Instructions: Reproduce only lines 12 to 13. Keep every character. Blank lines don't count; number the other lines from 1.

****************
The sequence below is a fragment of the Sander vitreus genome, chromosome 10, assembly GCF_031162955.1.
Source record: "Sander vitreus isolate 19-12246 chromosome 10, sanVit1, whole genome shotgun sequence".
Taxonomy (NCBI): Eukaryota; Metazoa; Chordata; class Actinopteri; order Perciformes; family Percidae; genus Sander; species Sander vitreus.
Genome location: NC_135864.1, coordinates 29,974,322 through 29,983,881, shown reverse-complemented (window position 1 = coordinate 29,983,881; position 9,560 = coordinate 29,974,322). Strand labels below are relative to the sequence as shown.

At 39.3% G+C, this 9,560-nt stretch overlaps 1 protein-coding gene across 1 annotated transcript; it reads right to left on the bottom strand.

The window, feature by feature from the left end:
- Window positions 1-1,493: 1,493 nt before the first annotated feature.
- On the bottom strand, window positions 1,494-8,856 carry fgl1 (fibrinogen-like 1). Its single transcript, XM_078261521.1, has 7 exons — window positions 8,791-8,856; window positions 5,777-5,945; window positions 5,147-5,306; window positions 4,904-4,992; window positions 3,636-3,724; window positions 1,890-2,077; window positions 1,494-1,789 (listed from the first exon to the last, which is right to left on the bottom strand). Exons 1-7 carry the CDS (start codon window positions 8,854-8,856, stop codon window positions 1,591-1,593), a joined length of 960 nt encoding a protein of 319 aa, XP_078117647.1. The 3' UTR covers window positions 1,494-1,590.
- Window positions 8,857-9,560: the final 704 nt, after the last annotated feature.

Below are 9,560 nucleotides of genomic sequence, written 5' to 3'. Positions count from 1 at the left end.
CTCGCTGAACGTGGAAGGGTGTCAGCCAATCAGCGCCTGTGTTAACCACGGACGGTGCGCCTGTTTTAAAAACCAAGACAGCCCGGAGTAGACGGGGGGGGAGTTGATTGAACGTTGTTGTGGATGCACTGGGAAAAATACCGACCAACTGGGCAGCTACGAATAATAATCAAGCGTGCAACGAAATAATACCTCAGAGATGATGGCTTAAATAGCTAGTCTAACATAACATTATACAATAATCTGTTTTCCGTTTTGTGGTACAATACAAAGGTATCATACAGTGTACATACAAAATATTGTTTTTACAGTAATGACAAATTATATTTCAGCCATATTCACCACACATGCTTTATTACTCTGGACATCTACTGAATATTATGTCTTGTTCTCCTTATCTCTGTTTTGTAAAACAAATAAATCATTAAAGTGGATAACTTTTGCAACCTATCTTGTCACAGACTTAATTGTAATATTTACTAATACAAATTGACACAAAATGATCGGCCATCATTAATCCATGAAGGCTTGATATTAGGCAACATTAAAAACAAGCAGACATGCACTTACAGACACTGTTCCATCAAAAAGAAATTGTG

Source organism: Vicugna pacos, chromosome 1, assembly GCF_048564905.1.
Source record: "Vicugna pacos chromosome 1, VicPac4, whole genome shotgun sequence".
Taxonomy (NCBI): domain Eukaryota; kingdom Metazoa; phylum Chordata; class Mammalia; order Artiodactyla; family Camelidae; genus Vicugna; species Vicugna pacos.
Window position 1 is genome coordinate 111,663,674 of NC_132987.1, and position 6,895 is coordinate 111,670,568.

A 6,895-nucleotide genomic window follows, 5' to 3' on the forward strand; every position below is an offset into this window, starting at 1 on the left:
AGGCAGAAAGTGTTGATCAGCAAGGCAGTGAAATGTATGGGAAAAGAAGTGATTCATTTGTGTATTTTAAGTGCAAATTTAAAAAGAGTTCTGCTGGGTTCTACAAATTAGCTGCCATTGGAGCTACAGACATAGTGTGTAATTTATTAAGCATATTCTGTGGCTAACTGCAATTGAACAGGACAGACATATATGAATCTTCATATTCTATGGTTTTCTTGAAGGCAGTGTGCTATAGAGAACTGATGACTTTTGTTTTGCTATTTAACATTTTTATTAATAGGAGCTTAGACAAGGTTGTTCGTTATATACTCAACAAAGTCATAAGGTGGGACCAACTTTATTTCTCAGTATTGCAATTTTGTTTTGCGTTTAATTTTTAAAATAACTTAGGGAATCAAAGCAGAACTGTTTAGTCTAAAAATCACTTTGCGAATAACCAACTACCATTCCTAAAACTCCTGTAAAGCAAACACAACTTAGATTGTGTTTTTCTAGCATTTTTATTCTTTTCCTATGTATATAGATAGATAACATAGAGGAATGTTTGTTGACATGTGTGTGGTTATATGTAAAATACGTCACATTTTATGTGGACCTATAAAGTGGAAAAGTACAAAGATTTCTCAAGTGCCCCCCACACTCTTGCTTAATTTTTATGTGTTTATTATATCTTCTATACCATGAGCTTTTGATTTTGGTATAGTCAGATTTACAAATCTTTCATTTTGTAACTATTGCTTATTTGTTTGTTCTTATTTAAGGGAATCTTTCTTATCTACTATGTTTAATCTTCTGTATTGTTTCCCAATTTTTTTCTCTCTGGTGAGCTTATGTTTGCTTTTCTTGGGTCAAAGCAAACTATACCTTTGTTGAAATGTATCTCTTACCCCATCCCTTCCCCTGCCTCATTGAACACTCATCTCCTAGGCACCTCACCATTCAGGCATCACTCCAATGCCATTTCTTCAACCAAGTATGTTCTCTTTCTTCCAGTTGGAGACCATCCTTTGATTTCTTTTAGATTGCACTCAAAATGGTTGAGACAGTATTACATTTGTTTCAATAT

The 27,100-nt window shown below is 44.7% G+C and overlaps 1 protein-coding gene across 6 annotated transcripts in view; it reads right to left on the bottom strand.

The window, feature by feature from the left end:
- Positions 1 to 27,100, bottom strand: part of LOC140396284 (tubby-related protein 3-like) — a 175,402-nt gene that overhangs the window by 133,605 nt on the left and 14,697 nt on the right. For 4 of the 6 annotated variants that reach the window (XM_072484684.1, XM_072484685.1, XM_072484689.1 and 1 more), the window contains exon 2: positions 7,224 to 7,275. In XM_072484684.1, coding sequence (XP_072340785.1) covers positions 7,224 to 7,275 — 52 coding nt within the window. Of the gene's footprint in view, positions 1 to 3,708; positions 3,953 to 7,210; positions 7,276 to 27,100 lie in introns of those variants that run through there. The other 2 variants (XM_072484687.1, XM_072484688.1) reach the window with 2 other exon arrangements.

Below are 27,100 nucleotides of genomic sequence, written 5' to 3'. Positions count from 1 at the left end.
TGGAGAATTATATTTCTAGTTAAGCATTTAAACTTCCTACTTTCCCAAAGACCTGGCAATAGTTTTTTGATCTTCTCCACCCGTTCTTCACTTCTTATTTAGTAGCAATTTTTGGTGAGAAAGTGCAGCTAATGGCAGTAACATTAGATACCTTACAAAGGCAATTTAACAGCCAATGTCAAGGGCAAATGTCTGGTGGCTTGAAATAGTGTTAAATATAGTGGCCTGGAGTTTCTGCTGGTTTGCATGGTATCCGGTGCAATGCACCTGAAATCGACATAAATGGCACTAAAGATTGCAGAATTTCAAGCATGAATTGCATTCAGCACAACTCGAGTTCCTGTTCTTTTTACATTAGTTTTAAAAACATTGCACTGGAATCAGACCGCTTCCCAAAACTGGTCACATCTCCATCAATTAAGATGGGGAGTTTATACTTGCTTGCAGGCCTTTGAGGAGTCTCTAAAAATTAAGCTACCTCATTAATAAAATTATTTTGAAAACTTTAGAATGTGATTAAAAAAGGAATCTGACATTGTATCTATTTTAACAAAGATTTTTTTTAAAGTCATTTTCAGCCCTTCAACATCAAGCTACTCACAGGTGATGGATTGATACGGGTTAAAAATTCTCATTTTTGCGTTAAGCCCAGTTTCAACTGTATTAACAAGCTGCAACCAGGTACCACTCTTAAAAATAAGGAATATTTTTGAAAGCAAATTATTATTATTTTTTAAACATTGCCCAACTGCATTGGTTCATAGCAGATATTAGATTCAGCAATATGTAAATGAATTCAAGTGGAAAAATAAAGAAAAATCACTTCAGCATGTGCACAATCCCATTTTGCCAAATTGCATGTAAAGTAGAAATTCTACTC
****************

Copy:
Source organism: Vicugna pacos, chromosome 1, assembly GCF_048564905.1.
Source record: "Vicugna pacos chromosome 1, VicPac4, whole genome shotgun sequence".